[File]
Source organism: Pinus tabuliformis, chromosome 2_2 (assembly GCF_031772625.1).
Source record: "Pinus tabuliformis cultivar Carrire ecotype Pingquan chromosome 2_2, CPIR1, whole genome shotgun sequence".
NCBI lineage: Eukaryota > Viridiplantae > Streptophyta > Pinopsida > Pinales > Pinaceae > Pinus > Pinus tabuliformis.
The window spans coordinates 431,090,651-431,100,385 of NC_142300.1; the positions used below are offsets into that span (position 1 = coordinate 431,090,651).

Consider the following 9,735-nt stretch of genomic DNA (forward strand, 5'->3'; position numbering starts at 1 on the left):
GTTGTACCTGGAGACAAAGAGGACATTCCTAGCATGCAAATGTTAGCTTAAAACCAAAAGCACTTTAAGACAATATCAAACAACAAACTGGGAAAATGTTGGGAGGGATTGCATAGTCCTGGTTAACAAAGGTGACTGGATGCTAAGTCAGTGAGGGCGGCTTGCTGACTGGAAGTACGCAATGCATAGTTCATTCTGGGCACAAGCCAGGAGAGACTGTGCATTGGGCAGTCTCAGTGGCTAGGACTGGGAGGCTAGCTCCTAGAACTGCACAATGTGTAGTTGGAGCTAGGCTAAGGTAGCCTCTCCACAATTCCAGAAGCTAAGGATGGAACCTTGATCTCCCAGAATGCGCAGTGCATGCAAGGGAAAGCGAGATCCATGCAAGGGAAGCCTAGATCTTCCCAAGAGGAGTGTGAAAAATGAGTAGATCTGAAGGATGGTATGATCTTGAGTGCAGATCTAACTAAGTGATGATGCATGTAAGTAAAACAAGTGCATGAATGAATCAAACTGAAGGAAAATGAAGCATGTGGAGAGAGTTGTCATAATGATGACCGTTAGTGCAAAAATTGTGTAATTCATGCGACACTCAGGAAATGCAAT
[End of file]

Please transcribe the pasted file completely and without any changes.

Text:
Source organism: Pinus tabuliformis, chromosome 2_2 (assembly GCF_031772625.1).
Source record: "Pinus tabuliformis cultivar Carrire ecotype Pingquan chromosome 2_2, CPIR1, whole genome shotgun sequence".
NCBI lineage: Eukaryota > Viridiplantae > Streptophyta > Pinopsida > Pinales > Pinaceae > Pinus > Pinus tabuliformis.
The window spans coordinates 431,090,651-431,100,385 of NC_142300.1; the positions used below are offsets into that span (position 1 = coordinate 431,090,651).

Consider the following 9,735-nt stretch of genomic DNA (forward strand, 5'->3'; position numbering starts at 1 on the left):
GTTGTACCTGGAGACAAAGAGGACATTCCTAGCATGCAAATGTTAGCTTAAAACCAAAAGCACTTTAAGACAATATCAAACAACAAACTGGGAAAATGTTGGGAGGGATTGCATAGTCCTGGTTAACAAAGGTGACTGGATGCTAAGTCAGTGAGGGCGGCTTGCTGACTGGAAGTACGCAATGCATAGTTCATTCTGGGCACAAGCCAGGAGAGACTGTGCATTGGGCAGTCTCAGTGGCTAGGACTGGGAGGCTAGCTCCTAGAACTGCACAATGTGTAGTTGGAGCTAGGCTAAGGTAGCCTCTCCACAATTCCAGAAGCTAAGGATGGAACCTTGATCTCCCAGAATGCGCAGTGCATGCAAGGGAAAGCGAGATCCATGCAAGGGAAGCCTAGATCTTCCCAAGAGGAGTGTGAAAAATGAGTAGATCTGAAGGATGGTATGATCTTGAGTGCAGATCTAACTAAGTGATGATGCATGTAAGTAAAACAAGTGCATGAATGAATCAAACTGAAGGAAAATGAAGCATGTGGAGAGAGTTGTCATAATGATGACCGTTAGTGCAAAAATTGTGTAATTCATGCGACACTCAGGAAATGCAAT